With data from a second phase 3 trial, AstraZeneca has finally convinced FDA regulators that its new COPD offering deserves a place on the U.S. market just as a competitor from GlaxoSmithKline does.
The FDA has approved AstraZeneca’s three-in-one inhaler Breztri Aerosphere for the maintenance treatment of COPD, the company said Friday. The drug is a combination of the three ingredients included in AZ’s dual-drug regimens Symbicort and Bevespi.
The approval, which came on AZ’s second try and after go-aheads by authorities in Japan and China, puts the company three years behind GSK’s rival med Trelegy Ellipta.
AZ was hit with an FDA complete response letter in fall 2019. At that time, the company had already reported positive data from the phase 3 Kronos trial. Breztri hit all but one of nine primary endpoints. In a head-to-head comparison against old blockbuster Symbicort and its Aerosphere tech-delivered counterpart PT009, Breztri showed a numerical—not statistically significant—advantage at reducing the rate of sudden worsening of COPD symptoms over a period of 24 weeks.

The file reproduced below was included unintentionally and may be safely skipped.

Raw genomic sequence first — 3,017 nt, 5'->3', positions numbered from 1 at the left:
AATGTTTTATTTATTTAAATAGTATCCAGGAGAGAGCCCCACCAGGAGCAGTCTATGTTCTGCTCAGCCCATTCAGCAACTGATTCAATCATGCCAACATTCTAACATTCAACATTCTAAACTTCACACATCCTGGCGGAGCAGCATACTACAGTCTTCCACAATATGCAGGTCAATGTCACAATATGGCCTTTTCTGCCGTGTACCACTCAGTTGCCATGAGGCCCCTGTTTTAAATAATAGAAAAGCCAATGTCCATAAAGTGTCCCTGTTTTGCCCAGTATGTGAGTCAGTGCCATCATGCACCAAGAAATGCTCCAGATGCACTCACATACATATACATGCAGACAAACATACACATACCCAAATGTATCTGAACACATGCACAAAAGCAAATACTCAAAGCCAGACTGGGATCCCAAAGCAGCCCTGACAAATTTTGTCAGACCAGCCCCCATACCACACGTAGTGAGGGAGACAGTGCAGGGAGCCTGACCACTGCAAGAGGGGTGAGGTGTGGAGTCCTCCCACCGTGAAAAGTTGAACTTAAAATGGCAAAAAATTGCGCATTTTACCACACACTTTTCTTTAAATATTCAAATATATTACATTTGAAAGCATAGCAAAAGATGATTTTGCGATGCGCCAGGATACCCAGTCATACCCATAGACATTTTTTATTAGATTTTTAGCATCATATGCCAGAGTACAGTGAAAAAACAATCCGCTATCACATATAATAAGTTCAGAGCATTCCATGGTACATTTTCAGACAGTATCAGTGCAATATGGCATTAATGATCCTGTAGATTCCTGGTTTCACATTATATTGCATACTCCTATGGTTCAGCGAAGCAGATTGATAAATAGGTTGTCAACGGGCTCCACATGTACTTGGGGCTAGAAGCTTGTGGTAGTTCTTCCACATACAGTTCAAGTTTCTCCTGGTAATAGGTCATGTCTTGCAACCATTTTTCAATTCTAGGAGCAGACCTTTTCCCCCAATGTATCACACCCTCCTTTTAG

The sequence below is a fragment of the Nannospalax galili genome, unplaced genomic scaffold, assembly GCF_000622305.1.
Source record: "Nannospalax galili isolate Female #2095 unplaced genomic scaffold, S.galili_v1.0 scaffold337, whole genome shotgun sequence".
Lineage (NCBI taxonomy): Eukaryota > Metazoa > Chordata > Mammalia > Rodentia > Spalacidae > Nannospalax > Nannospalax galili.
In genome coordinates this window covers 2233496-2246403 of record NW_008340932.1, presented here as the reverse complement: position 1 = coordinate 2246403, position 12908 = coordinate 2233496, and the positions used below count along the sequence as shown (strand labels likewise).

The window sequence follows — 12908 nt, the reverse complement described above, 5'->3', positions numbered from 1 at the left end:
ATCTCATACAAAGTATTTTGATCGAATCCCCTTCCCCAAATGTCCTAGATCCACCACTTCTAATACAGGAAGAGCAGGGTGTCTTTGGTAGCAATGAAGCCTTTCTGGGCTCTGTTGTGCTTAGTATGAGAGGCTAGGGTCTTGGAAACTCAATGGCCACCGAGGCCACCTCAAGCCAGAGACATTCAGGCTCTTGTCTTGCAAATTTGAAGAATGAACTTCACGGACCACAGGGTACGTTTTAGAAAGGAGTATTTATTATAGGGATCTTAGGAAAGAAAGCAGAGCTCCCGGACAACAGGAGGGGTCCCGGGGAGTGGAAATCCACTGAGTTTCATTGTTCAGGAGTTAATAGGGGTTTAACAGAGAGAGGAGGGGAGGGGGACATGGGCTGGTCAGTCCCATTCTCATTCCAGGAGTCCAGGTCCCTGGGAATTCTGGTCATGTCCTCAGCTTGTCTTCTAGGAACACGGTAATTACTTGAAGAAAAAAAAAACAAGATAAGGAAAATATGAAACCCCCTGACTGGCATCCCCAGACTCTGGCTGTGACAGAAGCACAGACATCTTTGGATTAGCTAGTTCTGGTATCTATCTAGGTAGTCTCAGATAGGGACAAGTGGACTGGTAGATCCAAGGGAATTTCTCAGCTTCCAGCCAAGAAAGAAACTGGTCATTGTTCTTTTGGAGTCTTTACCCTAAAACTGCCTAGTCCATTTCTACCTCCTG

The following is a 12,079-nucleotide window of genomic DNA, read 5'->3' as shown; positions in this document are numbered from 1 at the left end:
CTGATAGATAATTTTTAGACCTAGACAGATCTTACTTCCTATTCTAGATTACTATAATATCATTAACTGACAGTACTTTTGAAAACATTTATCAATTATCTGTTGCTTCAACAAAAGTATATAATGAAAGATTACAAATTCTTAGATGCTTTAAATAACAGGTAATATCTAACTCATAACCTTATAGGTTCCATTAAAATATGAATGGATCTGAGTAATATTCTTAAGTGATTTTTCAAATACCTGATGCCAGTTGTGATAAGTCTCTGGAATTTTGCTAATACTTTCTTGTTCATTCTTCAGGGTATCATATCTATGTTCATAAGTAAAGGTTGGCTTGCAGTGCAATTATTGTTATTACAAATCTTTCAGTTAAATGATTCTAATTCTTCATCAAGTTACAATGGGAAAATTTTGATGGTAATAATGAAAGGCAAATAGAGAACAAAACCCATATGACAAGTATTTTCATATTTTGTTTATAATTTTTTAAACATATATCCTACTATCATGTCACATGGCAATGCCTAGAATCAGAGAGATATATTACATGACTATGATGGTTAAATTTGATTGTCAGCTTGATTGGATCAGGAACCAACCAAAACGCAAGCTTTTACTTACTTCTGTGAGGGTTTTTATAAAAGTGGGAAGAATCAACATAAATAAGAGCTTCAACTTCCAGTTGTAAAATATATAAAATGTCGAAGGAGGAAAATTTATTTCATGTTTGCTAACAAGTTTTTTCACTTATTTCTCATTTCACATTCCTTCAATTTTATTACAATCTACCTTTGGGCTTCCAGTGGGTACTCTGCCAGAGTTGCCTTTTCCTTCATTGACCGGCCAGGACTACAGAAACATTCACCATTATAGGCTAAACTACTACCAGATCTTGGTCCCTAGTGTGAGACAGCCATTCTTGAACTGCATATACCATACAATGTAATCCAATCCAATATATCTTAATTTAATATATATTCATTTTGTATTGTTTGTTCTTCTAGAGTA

But the British pharma immediately resorted to results from a second phase 3 program, dubbed Ethos, for its second try.
According to detailed data recently published in The New England Journal of Medicine, Breztri, over 52 weeks, significantly reduced sudden instances of symptom worsening by 24% compared with Bevespi and by 13% against PT009. The results were similar with half the level of Breztri’s budesonide component, at 160μg strength. The final FDA-approved Breztri has 160μg of the corticosteroid.